How to prevent wrist pain when riding a bike
If wrist pain prevents you from riding for a long time, use these tips for prevention and treatment.
Considering how much work your legs do on the bike, it’s easy to forget your arms, hands, and wrists. They are just supporting you anyway, right? Well, yes, but it takes hard work to keep you upright. When your wrist is exposed to the impact on the saddle for hours, the wrong body posture or wrong bicycle fit can cause wrist pain while riding a bike-and if you continue to ignore it, it can even cause nerve damage. Here is the information you need to know to prevent pain so you can ride comfortably for miles.
Is there a correct way to place the wrist when riding?
Yes. In fact, just as the posture of riding a bicycle is important, so is the position of the wrist when riding. People tend to think that their wrists should be straight, like a karate chop. This is actually the wrong compression posture of the wrist, which puts extra pressure on the nerves and tendons in the carpal tunnel, which is a narrow passage from the wrist to the hand. This pressure can cause wrist pain. “Actually, you need to bend your wrist 15 to 20 degrees back, which will open the carpal tunnel,” Schmidt said. If you go far enough, you can see a crease in your skin, which is too far and will eventually compress the carpal tunnel again.
What should I know about bike fit and wrist pain?
When riding a bicycle, it’s not just how to hold your wrist. One of the most common culprits of wrist pain while riding a bicycle is also the unsynchronized weight distribution. “If your position on the bike changes your weight distribution on your wrists and hands instead of the saddle, this can cause problems,” said Jason Williams, a human performance sports scientist at Boulder Retül And the bike fits the expert, Colorado.
What is one of the biggest culprits of confusion in weight distribution? Your saddle. “If the saddle is too high or the tip of the nose is too low, it will eventually cause your hands to bear a lot of weight,” Schmidt said. Obviously, the exact measurement will depend on your body and the saddle you are using, but generally speaking, if your saddle is tilted down more than 5 or 6 degrees, it may cause wrist pain.
Extending your hand too far can also put excessive pressure on your wrist. Normally, if you compare the shoulders to the torso, you want the shoulders themselves to be at a 90 degree angle. Other than that, you will eventually lock your elbows and bend back heavily on your wrists.
Speaking of handlebars, if your hand position or hood is much wider than your shoulders, you will tend to roll your wrists outward. So you put the weight of your hand on the fleshy part of the palm, where the ulnar nerve passes through, so this will make your little and ring fingers feel tingling and numb. If you have to turn your hand forward a lot to hold the brake and gear lever, it can also cause pain.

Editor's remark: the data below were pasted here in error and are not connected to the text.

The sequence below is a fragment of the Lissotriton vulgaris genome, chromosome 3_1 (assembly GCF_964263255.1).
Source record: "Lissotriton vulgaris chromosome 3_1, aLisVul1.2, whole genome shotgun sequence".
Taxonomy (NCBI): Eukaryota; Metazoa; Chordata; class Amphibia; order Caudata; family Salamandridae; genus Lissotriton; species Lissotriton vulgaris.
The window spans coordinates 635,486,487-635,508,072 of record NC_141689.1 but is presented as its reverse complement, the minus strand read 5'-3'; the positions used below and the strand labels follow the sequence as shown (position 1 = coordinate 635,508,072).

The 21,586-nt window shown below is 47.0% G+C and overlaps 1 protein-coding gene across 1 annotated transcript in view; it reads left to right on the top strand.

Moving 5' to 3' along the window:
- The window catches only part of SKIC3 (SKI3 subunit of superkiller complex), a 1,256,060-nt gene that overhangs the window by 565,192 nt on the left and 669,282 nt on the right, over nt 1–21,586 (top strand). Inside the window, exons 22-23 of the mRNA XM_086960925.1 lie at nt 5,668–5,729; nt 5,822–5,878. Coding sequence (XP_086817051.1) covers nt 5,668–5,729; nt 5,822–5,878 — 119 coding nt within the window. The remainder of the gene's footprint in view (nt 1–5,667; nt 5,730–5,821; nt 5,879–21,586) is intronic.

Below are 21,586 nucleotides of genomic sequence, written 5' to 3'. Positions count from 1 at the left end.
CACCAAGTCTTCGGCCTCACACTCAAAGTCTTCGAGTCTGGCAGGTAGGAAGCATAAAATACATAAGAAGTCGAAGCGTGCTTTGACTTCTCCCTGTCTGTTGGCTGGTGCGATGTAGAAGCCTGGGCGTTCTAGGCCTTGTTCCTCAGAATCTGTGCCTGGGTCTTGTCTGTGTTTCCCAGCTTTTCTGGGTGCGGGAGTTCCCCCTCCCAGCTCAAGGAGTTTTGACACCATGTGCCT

Although you can rotate the brake lever slightly, there is not much room for adjusting the handlebars. Some of these can be solved by slightly changing your technique and posture, but if your handlebars do not promote natural alignment and cause pain, you may just need a new handlebar.
One of the best ways to avoid all this is to make your bike fit your body from the beginning. For some riders, it really makes sense to find a fitter they trust and figure out the fit of their bike, lock their position, and then go shopping based on the fit. Other riders prefer to find a bike they like, buy it, and install it retrospectively. Installing your bike correctly allows you to ride as long and as far as possible without any pain points-even those that seem to be minor pain points like wrist pain.
What else can cause wrist pain when riding a bicycle?
The terrain-rough roads and rocky gravel-will put extra pressure on your wrist. Running tubeless tires at 20 pounds or 15 pounds can produce more shock absorption. Other solutions, such as carbon fiber handlebars that can better absorb high-frequency vibrations, or even gel rod wraps, can help soften the bouncing slightly. Remember that proper bicycle installation can also help solve these problems.
What does wrist pain mean for your riding:
If you are already riding a bicycle and dealing with wrist pain, start paying attention. If the symptoms occur very quickly, you may need to make more changes-such as fixing the position of the saddle. If your wrist starts to hurt after five hours, it may just be to correct the position of your hand.
Like many athletes, cyclists may be a bit masochistic when they experience pain during exercise, but you don’t want to endure any severe local pain. Muscle soreness and fatigue, as well as the stress of hard work, are all very appropriate, but pain is not part of the problem. Partial or asymmetric joint pain is a really powerful indicator, indicating that your position is deviated or parts are deviated. You should find a professional to solve this problem, because it will cause some long-term real troubles.
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